In the sight of all the Egyptians. See Exodus 14:8 Numbers 15:30. And they departed from Rameses,.... A city in Egypt, where the children of Israel, a little before their departure, seem to have been gathered together in a body, in order to march out all together, as they did. This place the Targum of Jonathan calls Pelusium. Dr. Shaw (a) thinks it might be Cairo, from whence they set forward; see Exodus 12:37 and it was

in the first month; in the month Nisan, as the same Targum, or Abib, which was appointed the first month on this account, and answers to part of our March and April:

on the fifteenth of the first month, on the morrow after the passover; that was kept on the fourteenth, when the Lord passed over the houses of the Israelites, and slew all the firstborn in Egypt, which made way for their departure the next morning; the Egyptians being urgent upon them to be gone:

the children of Israel went out with an high hand in the sight of all the Egyptians; openly and publicly, with great courage and boldness, without any fear of their enemies; who seeing them march out, had no power to stop them, or to move their lips at them, nay, were willing to be rid of them; see Exodus 11:7.

(a) Travels, p. 307. Ed. 2.

And they departed from Rameses in the first month, on the fifteenth day of the first month; on the morrow after the passover the children of Israel went out with an high hand in the sight of all the Egyptians.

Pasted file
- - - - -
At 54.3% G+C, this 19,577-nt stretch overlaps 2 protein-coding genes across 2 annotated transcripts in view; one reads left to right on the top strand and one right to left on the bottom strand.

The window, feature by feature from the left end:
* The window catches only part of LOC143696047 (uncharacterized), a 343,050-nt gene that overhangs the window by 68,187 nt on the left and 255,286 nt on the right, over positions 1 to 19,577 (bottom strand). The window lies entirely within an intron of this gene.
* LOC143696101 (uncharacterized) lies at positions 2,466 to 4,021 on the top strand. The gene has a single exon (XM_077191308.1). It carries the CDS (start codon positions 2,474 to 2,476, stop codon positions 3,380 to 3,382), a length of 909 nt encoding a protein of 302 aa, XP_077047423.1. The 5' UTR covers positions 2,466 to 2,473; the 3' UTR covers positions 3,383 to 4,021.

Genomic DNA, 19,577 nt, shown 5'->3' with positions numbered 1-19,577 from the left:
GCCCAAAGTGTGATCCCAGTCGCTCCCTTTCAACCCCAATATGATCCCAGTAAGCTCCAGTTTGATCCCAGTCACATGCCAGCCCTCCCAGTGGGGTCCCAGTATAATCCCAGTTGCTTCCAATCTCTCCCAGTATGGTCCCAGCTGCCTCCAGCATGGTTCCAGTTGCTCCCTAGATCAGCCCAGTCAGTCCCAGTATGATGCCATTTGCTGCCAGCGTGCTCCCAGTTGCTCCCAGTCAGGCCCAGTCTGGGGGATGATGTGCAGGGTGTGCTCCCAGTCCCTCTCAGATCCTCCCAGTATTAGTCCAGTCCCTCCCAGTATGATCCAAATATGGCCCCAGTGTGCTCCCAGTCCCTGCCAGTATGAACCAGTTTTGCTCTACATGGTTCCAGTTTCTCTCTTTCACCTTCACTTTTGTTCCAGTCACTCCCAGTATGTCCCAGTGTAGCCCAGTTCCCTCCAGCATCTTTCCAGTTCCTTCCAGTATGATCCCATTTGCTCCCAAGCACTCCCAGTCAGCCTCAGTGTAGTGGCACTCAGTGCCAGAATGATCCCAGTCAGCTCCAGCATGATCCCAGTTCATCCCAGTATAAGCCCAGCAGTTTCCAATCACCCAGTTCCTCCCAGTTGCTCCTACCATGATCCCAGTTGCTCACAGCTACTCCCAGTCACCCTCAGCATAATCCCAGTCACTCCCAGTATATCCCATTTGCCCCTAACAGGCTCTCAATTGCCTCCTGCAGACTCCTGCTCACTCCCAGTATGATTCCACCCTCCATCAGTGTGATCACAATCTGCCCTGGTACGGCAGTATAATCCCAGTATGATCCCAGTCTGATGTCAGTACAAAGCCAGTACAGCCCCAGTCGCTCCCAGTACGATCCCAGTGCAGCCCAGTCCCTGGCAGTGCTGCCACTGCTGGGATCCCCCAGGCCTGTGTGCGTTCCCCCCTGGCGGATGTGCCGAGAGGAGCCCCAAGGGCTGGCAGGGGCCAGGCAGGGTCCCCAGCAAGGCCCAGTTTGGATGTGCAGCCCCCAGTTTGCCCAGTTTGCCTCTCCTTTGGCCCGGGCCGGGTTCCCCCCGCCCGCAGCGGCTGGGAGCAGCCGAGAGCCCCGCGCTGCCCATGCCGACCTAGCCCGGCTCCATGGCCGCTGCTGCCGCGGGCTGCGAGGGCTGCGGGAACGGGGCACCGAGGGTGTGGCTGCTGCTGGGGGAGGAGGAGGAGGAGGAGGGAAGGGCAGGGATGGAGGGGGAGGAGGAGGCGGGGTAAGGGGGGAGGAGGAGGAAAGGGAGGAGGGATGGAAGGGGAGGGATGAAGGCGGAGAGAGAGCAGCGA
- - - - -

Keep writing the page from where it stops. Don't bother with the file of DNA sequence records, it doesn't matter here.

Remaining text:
Verse 3. - They departed from Rameses. Hebrew, Raemses. See on Exodus 1:11; 12:37. The brief description here given of the departure from Egypt touches upon every material circumstance as related at large in Exodus 11:41. In the sight of all the Egyptians. The journey was begun by night (Exodus 12:42), but was of course con-tinned on the following day. Moses gave the Manassites the land which was conquered by them; in fact, the whole of the kingdom of Bashan, including not only the province of Bashan, but the northern half of Gilead (see at Numbers 21:33-34). Of this the sons of Machir received Gilead, the modern Jebel Ajlun, between the Jabbok (Zerka) and the Mandhur (Hieromax, Jarmuk), because they had taken it and driven out the Amorites and destroyed them (see Deuteronomy 3:13). The imperfects in Numbers 32:39 are to be understood in the sense of pluperfects, the different parts being linked together by w consec. according to the simple style of the Semitic historical writings explained in the note on Genesis 2:19, and the leading thought being preceded by the clauses which explain it, instead of their being logically subordinated to it. "The sons of Machir went to Gilead and took it...and Moses gave," etc., instead of "Moses gave Gilead to the sons of Machir, who had gone thither and taken it..." The words בּהּ ויּשׁב, "Machir dwelt therein (in Gilead)," do not point to a later period than the time of Moses, but simply state that the Machirites took possession of Gilead. As soon as Moses had given them the conquered land for their possession, they no doubt brought their families, like the Gadites and Reubenites, and settled them in fortified towns, that they might dwell there in safety, whilst the fighting men helped the other tribes to conquer Canaan. ישׁב signifies not merely "to dwell," but literally to place oneself, or settle down (e.g., Genesis 36:8, etc.), and is even applied to the temporary sojourn of the Israelites in particular encampments (Numbers 20:1). - Machir (Numbers 32:40): for the sons of Machir, or Machirites (Numbers 26:29). But as Gilead does not mean the whole of the land with this name, but only the northern half, so the sons of Machir are not the whole of his posterity, but simply those who formed the family of Machirites which bore its father's name (Numbers 26:29), i.e., the seven fathers' houses or divisions of the family, the heads of which are named in 1 Chronicles 5:24. The other descendants of Machir through Gilead, who formed the six families of Gilead mentioned in Numbers 26:29-33, and Joshua 17:2, received their inheritance in Canaan proper (Joshua 17).